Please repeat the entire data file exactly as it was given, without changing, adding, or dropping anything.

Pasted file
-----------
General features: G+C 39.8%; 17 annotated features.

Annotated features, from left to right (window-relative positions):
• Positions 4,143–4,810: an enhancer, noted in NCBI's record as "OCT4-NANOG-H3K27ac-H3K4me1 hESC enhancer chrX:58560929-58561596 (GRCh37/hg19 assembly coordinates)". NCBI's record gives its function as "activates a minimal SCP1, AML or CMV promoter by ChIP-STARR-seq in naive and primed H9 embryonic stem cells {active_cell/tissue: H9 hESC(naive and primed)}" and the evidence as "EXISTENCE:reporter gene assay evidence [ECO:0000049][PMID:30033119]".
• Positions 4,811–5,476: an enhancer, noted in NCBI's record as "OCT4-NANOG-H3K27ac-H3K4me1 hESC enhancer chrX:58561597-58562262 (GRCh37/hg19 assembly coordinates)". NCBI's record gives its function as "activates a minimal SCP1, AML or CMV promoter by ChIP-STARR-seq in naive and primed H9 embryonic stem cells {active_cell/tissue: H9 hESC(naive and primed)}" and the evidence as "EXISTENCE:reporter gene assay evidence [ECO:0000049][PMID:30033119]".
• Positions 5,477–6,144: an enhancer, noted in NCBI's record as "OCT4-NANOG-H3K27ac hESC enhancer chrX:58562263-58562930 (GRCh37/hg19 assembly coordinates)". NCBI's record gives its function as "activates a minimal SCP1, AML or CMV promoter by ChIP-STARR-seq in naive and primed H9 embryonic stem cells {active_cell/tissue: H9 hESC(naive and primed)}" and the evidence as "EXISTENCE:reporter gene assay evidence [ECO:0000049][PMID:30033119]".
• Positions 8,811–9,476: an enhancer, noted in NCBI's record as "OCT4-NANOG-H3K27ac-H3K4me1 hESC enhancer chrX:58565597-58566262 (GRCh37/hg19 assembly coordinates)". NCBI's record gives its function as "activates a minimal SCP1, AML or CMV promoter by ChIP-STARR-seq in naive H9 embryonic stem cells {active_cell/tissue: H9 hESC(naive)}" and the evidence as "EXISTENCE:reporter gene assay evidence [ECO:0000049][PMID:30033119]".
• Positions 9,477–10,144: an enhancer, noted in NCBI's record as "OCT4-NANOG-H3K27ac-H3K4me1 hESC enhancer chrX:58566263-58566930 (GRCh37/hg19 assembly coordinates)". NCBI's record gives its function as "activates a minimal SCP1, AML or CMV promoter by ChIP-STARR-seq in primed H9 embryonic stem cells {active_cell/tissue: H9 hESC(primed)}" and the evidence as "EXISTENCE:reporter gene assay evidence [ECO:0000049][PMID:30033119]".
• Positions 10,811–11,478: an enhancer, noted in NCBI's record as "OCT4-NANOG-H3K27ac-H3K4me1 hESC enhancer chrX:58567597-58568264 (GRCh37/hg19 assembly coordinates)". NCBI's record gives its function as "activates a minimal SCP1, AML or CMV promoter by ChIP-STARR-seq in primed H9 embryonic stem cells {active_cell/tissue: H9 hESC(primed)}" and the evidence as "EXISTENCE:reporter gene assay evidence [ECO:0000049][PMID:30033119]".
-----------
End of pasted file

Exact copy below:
General features: G+C 39.8%; 17 annotated features.

Annotated features, from left to right (window-relative positions):
• Positions 4,143–4,810: an enhancer, noted in NCBI's record as "OCT4-NANOG-H3K27ac-H3K4me1 hESC enhancer chrX:58560929-58561596 (GRCh37/hg19 assembly coordinates)". NCBI's record gives its function as "activates a minimal SCP1, AML or CMV promoter by ChIP-STARR-seq in naive and primed H9 embryonic stem cells {active_cell/tissue: H9 hESC(naive and primed)}" and the evidence as "EXISTENCE:reporter gene assay evidence [ECO:0000049][PMID:30033119]".
• Positions 4,811–5,476: an enhancer, noted in NCBI's record as "OCT4-NANOG-H3K27ac-H3K4me1 hESC enhancer chrX:58561597-58562262 (GRCh37/hg19 assembly coordinates)". NCBI's record gives its function as "activates a minimal SCP1, AML or CMV promoter by ChIP-STARR-seq in naive and primed H9 embryonic stem cells {active_cell/tissue: H9 hESC(naive and primed)}" and the evidence as "EXISTENCE:reporter gene assay evidence [ECO:0000049][PMID:30033119]".
• Positions 5,477–6,144: an enhancer, noted in NCBI's record as "OCT4-NANOG-H3K27ac hESC enhancer chrX:58562263-58562930 (GRCh37/hg19 assembly coordinates)". NCBI's record gives its function as "activates a minimal SCP1, AML or CMV promoter by ChIP-STARR-seq in naive and primed H9 embryonic stem cells {active_cell/tissue: H9 hESC(naive and primed)}" and the evidence as "EXISTENCE:reporter gene assay evidence [ECO:0000049][PMID:30033119]".
• Positions 8,811–9,476: an enhancer, noted in NCBI's record as "OCT4-NANOG-H3K27ac-H3K4me1 hESC enhancer chrX:58565597-58566262 (GRCh37/hg19 assembly coordinates)". NCBI's record gives its function as "activates a minimal SCP1, AML or CMV promoter by ChIP-STARR-seq in naive H9 embryonic stem cells {active_cell/tissue: H9 hESC(naive)}" and the evidence as "EXISTENCE:reporter gene assay evidence [ECO:0000049][PMID:30033119]".
• Positions 9,477–10,144: an enhancer, noted in NCBI's record as "OCT4-NANOG-H3K27ac-H3K4me1 hESC enhancer chrX:58566263-58566930 (GRCh37/hg19 assembly coordinates)". NCBI's record gives its function as "activates a minimal SCP1, AML or CMV promoter by ChIP-STARR-seq in primed H9 embryonic stem cells {active_cell/tissue: H9 hESC(primed)}" and the evidence as "EXISTENCE:reporter gene assay evidence [ECO:0000049][PMID:30033119]".
• Positions 10,811–11,478: an enhancer, noted in NCBI's record as "OCT4-NANOG-H3K27ac-H3K4me1 hESC enhancer chrX:58567597-58568264 (GRCh37/hg19 assembly coordinates)". NCBI's record gives its function as "activates a minimal SCP1, AML or CMV promoter by ChIP-STARR-seq in primed H9 embryonic stem cells {active_cell/tissue: H9 hESC(primed)}" and the evidence as "EXISTENCE:reporter gene assay evidence [ECO:0000049][PMID:30033119]".